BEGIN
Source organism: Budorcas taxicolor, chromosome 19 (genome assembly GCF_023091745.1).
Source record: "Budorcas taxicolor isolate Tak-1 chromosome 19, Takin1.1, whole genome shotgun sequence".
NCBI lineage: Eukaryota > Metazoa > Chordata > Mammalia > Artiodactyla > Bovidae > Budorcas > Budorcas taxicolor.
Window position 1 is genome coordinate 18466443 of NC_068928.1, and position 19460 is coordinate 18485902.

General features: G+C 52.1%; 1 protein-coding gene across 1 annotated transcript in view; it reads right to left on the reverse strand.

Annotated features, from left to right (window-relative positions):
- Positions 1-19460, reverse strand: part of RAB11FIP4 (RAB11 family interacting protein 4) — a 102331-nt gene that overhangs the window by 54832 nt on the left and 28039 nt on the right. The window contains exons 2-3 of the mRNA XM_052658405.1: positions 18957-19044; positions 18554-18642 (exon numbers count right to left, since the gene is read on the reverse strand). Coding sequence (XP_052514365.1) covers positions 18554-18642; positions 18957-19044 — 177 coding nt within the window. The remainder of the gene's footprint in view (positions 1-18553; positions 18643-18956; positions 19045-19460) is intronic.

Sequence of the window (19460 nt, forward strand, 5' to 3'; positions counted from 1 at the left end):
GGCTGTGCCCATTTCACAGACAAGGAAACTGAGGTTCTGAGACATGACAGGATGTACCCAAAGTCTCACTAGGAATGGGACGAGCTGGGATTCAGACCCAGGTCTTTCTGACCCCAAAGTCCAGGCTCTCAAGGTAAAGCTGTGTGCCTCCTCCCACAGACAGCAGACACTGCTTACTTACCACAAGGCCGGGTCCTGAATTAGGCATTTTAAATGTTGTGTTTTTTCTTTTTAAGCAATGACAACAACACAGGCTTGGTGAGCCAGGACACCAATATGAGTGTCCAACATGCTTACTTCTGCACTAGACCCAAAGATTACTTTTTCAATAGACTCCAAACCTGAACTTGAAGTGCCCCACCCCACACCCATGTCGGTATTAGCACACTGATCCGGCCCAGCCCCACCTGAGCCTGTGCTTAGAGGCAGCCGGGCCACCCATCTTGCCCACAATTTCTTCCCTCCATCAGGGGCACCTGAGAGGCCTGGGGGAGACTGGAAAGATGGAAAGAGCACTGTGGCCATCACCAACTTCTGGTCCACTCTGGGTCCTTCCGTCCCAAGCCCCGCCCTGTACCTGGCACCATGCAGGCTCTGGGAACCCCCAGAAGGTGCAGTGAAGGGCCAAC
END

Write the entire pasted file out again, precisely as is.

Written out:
Source organism: Budorcas taxicolor, chromosome 19 (genome assembly GCF_023091745.1).
Source record: "Budorcas taxicolor isolate Tak-1 chromosome 19, Takin1.1, whole genome shotgun sequence".
NCBI lineage: Eukaryota > Metazoa > Chordata > Mammalia > Artiodactyla > Bovidae > Budorcas > Budorcas taxicolor.
Window position 1 is genome coordinate 18466443 of NC_068928.1, and position 19460 is coordinate 18485902.

General features: G+C 52.1%; 1 protein-coding gene across 1 annotated transcript in view; it reads right to left on the reverse strand.

Annotated features, from left to right (window-relative positions):
- Positions 1-19460, reverse strand: part of RAB11FIP4 (RAB11 family interacting protein 4) — a 102331-nt gene that overhangs the window by 54832 nt on the left and 28039 nt on the right. The window contains exons 2-3 of the mRNA XM_052658405.1: positions 18957-19044; positions 18554-18642 (exon numbers count right to left, since the gene is read on the reverse strand). Coding sequence (XP_052514365.1) covers positions 18554-18642; positions 18957-19044 — 177 coding nt within the window. The remainder of the gene's footprint in view (positions 1-18553; positions 18643-18956; positions 19045-19460) is intronic.

Sequence of the window (19460 nt, forward strand, 5' to 3'; positions counted from 1 at the left end):
GGCTGTGCCCATTTCACAGACAAGGAAACTGAGGTTCTGAGACATGACAGGATGTACCCAAAGTCTCACTAGGAATGGGACGAGCTGGGATTCAGACCCAGGTCTTTCTGACCCCAAAGTCCAGGCTCTCAAGGTAAAGCTGTGTGCCTCCTCCCACAGACAGCAGACACTGCTTACTTACCACAAGGCCGGGTCCTGAATTAGGCATTTTAAATGTTGTGTTTTTTCTTTTTAAGCAATGACAACAACACAGGCTTGGTGAGCCAGGACACCAATATGAGTGTCCAACATGCTTACTTCTGCACTAGACCCAAAGATTACTTTTTCAATAGACTCCAAACCTGAACTTGAAGTGCCCCACCCCACACCCATGTCGGTATTAGCACACTGATCCGGCCCAGCCCCACCTGAGCCTGTGCTTAGAGGCAGCCGGGCCACCCATCTTGCCCACAATTTCTTCCCTCCATCAGGGGCACCTGAGAGGCCTGGGGGAGACTGGAAAGATGGAAAGAGCACTGTGGCCATCACCAACTTCTGGTCCACTCTGGGTCCTTCCGTCCCAAGCCCCGCCCTGTACCTGGCACCATGCAGGCTCTGGGAACCCCCAGAAGGTGCAGTGAAGGGCCAAC